On Wednesday, Bonhams New York is auctioning and insanely amazing collection of artifacts from the history of space exploration. The 400 lots including such choice items as an Apollo 11 Lunar Surface Star Chart (image above right), a Mercury life raft, and a dehydrated cocoa drink carried on Apollo 13. From Bonhams:
From the Apollo 16 mission comes one of the most highly estimated lots in the sale- a cuff mounted check list (image above left) used on the surface of the moon. Presented to backup Commander Fred Haise by astronaut Charles M. Duke after his Apollo 16 flight, the checklist was used during the second and third lunar surface exploration periods by Duke. It was exposed to the lunar environment for over 12 hours and had lunar dust embedded in to several sheets as Duke turned each leaf with his dust coated lunar glove. The checklist's authenticity is further evidenced by a photo of Duke wearing this check list while touching a large lunar boulder. Considering its direct contact with the moon and the lingering proof of its trip in the form of moon dust, the coveted lot is estimated at $200/300,000. This lot is being sold to benefit the non-profit Infinity Science Center, located near NASA’s Stennis Space Center in Mississippi.Space History auction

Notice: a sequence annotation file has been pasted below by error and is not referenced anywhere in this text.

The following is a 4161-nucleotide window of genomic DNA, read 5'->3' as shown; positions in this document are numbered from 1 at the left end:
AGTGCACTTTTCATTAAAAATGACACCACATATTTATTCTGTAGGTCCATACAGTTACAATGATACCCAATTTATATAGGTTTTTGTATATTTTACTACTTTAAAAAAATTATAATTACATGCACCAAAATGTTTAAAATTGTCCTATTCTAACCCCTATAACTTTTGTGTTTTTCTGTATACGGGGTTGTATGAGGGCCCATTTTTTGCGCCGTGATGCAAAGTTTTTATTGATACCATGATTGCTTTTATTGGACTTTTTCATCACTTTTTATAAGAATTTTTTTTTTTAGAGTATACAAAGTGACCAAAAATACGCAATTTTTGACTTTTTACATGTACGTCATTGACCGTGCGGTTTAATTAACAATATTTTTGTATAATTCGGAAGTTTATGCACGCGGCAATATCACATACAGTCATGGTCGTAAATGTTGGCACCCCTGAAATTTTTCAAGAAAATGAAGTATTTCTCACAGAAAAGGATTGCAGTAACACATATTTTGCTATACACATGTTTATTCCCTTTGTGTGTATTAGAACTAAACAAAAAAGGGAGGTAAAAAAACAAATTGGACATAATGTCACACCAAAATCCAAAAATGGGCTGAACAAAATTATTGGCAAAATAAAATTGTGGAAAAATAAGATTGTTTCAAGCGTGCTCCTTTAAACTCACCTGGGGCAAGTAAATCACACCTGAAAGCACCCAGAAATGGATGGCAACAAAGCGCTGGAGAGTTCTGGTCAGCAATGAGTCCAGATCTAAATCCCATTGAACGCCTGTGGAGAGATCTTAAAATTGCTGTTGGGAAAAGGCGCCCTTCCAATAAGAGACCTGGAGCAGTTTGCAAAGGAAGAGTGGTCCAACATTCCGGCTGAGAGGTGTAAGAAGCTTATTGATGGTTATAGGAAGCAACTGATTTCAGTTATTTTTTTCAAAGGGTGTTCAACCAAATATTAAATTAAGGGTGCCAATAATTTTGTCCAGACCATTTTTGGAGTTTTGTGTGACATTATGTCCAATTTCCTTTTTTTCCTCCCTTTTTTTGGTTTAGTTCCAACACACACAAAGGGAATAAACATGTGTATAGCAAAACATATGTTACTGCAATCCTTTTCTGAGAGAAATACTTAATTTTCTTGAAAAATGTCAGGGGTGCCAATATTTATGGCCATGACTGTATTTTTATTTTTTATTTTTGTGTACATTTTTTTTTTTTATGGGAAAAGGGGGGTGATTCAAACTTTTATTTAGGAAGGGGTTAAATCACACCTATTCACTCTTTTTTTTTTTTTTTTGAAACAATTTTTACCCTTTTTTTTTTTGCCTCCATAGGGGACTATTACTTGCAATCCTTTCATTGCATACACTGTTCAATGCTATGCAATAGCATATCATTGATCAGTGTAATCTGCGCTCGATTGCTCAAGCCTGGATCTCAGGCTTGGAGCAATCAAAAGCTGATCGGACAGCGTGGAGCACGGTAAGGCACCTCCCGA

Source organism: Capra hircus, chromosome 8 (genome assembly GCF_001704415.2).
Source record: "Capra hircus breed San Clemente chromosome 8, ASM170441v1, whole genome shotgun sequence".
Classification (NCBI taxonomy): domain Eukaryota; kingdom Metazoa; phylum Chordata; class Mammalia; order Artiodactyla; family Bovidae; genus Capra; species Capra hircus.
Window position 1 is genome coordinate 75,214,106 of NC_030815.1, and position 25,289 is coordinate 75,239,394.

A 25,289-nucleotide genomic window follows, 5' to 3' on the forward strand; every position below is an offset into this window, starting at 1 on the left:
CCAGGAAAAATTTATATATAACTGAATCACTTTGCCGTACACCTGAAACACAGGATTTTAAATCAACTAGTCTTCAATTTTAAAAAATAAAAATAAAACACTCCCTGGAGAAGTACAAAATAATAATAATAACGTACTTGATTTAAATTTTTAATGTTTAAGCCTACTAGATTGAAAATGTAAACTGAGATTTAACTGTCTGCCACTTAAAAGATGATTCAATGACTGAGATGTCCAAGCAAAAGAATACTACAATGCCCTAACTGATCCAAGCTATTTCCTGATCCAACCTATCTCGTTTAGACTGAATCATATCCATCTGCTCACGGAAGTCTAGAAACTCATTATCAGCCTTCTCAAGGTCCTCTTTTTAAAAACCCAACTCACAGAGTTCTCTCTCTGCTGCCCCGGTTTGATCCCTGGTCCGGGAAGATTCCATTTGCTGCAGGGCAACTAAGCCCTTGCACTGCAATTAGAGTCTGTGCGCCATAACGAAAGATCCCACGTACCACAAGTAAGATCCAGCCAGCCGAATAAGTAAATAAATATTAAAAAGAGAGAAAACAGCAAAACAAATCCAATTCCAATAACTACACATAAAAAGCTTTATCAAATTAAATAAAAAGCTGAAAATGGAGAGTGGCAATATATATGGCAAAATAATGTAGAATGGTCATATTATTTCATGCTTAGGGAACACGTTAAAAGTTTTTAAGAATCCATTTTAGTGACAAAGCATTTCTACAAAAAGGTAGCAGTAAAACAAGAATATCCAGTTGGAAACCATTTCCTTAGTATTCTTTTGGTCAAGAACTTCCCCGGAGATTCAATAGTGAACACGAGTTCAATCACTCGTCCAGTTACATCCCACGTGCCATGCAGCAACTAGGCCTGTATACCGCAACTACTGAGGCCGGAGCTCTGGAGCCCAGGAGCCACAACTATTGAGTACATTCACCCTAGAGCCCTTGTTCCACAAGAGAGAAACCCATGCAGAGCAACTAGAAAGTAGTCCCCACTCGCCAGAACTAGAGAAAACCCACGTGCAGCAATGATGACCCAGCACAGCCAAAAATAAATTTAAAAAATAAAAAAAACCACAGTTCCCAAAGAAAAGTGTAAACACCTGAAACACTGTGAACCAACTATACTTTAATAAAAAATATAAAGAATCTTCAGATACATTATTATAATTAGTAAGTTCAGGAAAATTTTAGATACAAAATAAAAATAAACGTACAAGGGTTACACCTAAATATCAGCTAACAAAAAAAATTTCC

An item directly from Apollo 13 Astronaut Fred Haise and prized for its actual time spent on the moon, is a lunar surface dust brush (image top) . It was used during two Extra Vehicular Activities (EVAs), or Moonwalks, of the Apollo 14 mission to remove moon dust from the lenses of film and TV cameras. Apollo 14 landed at the area intended for Apollo 13, prior to the oxygen tank explosion that aborted that mission. Given to Haise by astronauts Alan Shepard, Stuart Roosa, and Edgar Mitchell the lot carries an estimate of $125/175,000.
Also expected to inspire fierce bidding is a flight vehicle altitude hand controller assembly unit that was part of the Apollo 15 Lunar Module. Considering that Lunar Modules were never designed to return to earth this lot's appearance on the market is extraordinarily rare. With an estimate of $200/300,000 this is true cause for excitement amongst collectors.
David Pescovitz is Boing Boing's co-editor/managing partner. He's also a research director at Institute for the Future. On Instagram, he's @pesco.